Keeping Score

Studying Jeremy Lin’s Rough New Reality

The New York Knicks point guard wasn't going to keep on winning, and setting scoring records. But we never expected 0-6 for March either.

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Jeff Zelevansky / Getty Images

Jeremy Lin of the New York Knicks, pictured on February 14, 2012 in Toronto, Ontario, Canada.

We all knew it was never going to last. After Jeremy Lin set scoring records for a first-time starter, led the New York Knicks to a 10-3 charge after taking over the offense in early February, made the cover of magazines and became a global obsession, it was only a matter of time before his insane production slowed down a bit. No one goes from NBA reject to Michael Jordan in a matter of weeks.

But when Lin was dominating the NBA back in February, did we see failure coming so quickly in March?

The New York Knicks have lost six straight games, and seven of their last eight. They now own a 18-24 record. If the season ended today, the Knicks would not make the playoffs. On Monday night, the Knicks lost to the team with the NBA’s best record, the 35-9 Chicago Bulls, on the road, 104-99. No shame in that, except that Chicago outhustled New York in the fourth quarter. The Bulls grabbed offense rebound after offensive rebound — they just wanted the game more.

How much is Lin to blame for New York’s misfortune? It’s not all on him. The Knicks have returned to their annoying habit of napping on defense. Carmelo Anthony’s inefficient (21 points on 21 shots against the Bulls, 39%  shooting during the losing streak) and dispiriting (he sulked when not getting the ball against the Bulls) play is more of a culprit.  Sure, Lin shot 48% from the field during his February heyday, and he’s now at an ugly 39% during his winless month of March. Not including the Feb. 3 game in which played seven minutes against the Boston Celtics, Lin averaged 22.3 points per game last month. During the six-game losing streak, he has scored 16.2 points per game. His assists are down (from 9.0 to 7.3), but so are his turnovers (5.3 to 3.8).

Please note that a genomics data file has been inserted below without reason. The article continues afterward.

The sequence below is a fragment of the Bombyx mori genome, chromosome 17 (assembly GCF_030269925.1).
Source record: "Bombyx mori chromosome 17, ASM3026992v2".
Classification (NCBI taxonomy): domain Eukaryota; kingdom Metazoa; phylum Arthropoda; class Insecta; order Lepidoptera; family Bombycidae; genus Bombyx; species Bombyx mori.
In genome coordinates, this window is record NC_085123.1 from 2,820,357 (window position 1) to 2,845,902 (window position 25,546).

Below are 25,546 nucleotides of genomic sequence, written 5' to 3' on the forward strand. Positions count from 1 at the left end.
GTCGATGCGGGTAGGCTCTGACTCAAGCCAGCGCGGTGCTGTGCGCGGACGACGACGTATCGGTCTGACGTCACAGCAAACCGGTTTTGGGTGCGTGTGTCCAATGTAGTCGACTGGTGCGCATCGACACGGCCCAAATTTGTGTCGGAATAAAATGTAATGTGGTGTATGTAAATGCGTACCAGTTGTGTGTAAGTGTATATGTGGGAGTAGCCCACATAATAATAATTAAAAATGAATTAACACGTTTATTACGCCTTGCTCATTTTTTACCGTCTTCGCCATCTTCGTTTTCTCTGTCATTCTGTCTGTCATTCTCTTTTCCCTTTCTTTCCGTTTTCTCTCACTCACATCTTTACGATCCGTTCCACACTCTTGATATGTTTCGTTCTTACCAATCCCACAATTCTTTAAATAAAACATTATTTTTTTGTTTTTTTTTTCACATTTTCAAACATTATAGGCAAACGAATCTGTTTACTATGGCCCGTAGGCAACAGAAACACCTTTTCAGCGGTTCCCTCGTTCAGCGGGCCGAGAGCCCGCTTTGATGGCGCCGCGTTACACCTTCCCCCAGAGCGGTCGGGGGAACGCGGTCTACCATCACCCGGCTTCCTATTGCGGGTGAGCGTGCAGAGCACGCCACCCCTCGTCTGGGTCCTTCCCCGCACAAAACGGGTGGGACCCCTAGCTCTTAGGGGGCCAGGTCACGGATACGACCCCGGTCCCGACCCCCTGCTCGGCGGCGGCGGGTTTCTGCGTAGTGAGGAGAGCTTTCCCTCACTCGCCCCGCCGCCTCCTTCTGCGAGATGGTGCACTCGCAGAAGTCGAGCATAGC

(PHOTOS: The Rise of Jeremy Lin)

For a starting NBA point guard, 16.2 points and 7.3 assists per game is pretty nice production, though Lin’s shooting percentage must improve. Lin is really a liability on defense. He withers when a player sets a pick on him. Lin has faced four elite point guards over the past few weeks. Deron Williams scored 38 points against him. Boston’s Rajon Rondo recorded an amazing triple double: 18 points, 20 assists, 17 rebounds. Tony Parker of the Spurs repeatedly blew by Lin, and erupted for 32 points. Last night, Derrick Rose lit up Lin and the Knicks for 32 points too. These players all heard the Lin hype, and relished crushing it.

Studying last night’s game against the Bulls, there’s still plenty to like about Lin. He explodes to the basket, and his block of a Rose layup showed off his athleticism. Lin will never be a pure shooter, but he can knock down an open jumper. On the fast break, he’s really good at tossing long passes down the court.

But if you’re a Knicks fan, some signs are worrisome. Lin seems a bit bothered by pesky defenders. Against Miami before the All-Star break, for example, Heat guard Mario Chalmers pressured Lin full court. On Monday night, Rose almost flew out of his shoes, he was so eager to bother Lin from the beginning of the game. The point guard got off to a pretty silent start.

Lin is prone to unforced errors. Against the Bulls, he almost almost threw one easy side-to-side pass into the stands. He’s prone to leaving his feet with no set plan, and making up his mind to shoot at the last possible second. Lin missed a couple of those confused attempts last night. His left-handed dribble is still weak. At a crucial moment in the fourth quarter, took a few left-handed dribbles before firing a shot. The move didn’t look confident, and it gave him not power going into the attempt: Rose had plenty of time to leap across the court and contest it. It never had a chance.

Bothered, confused, weak: not words you want attached to your point guard. But it’s still way too early to write of Lin. Or to regret getting caught up in his story. His unusual Harvard tale deserved the attention, because he performed beyond all reasonable expectation. Sports is all about getting caught up in surprises. Lin’s “crash” isn’t nearly as shocking.

PHOTOS: The New York Knicks’ Jeremy Lin in Action

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